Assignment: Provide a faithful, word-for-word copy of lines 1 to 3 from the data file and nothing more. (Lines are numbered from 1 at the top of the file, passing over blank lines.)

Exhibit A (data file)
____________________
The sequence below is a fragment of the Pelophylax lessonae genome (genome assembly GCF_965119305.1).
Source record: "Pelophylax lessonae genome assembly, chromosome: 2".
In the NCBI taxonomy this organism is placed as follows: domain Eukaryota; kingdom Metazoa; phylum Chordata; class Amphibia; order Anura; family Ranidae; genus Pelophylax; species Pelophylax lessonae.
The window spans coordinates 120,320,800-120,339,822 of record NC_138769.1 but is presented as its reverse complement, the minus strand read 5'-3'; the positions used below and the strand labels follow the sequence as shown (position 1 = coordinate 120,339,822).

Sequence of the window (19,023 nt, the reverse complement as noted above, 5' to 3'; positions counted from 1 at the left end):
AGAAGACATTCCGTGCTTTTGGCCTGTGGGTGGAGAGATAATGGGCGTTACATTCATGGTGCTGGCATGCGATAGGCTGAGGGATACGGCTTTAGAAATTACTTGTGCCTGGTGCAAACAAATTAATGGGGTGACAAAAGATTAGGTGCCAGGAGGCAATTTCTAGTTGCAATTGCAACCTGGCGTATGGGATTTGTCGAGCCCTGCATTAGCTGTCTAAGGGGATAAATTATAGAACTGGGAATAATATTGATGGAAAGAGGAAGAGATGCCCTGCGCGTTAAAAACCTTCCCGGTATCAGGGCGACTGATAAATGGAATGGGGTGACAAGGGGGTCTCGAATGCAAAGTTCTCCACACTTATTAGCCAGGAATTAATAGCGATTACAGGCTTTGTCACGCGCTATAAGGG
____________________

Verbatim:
The sequence below is a fragment of the Pelophylax lessonae genome (genome assembly GCF_965119305.1).
Source record: "Pelophylax lessonae genome assembly, chromosome: 2".
In the NCBI taxonomy this organism is placed as follows: domain Eukaryota; kingdom Metazoa; phylum Chordata; class Amphibia; order Anura; family Ranidae; genus Pelophylax; species Pelophylax lessonae.